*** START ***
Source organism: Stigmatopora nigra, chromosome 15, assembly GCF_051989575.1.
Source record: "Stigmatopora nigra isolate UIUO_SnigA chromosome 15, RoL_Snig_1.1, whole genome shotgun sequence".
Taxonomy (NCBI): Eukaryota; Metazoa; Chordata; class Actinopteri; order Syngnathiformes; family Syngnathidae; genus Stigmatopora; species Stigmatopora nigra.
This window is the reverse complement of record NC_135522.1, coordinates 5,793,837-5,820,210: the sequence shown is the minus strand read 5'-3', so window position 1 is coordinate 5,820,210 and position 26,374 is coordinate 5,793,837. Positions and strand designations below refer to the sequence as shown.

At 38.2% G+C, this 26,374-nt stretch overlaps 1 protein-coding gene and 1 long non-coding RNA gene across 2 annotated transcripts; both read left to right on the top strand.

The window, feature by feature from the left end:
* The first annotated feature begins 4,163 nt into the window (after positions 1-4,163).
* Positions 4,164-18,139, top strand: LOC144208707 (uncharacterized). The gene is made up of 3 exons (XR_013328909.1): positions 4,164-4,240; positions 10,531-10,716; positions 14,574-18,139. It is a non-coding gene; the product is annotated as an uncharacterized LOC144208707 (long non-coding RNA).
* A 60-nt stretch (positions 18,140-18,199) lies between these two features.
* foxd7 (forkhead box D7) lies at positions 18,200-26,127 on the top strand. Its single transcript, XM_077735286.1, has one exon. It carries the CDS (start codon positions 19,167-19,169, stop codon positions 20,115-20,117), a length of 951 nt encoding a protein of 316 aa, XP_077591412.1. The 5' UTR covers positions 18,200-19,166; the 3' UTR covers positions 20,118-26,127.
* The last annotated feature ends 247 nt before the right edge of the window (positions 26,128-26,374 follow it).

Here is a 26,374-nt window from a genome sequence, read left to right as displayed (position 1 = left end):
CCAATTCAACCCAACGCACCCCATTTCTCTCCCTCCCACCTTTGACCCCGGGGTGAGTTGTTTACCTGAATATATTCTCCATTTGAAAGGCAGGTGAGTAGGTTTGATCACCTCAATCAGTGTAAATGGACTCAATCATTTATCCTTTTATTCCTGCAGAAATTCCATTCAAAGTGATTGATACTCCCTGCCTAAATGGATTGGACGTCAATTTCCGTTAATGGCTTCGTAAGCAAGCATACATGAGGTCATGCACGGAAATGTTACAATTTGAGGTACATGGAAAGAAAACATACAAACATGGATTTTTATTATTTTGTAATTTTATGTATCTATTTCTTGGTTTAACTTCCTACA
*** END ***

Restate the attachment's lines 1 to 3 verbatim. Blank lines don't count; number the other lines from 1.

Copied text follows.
Source organism: Stigmatopora nigra, chromosome 15, assembly GCF_051989575.1.
Source record: "Stigmatopora nigra isolate UIUO_SnigA chromosome 15, RoL_Snig_1.1, whole genome shotgun sequence".
Taxonomy (NCBI): Eukaryota; Metazoa; Chordata; class Actinopteri; order Syngnathiformes; family Syngnathidae; genus Stigmatopora; species Stigmatopora nigra.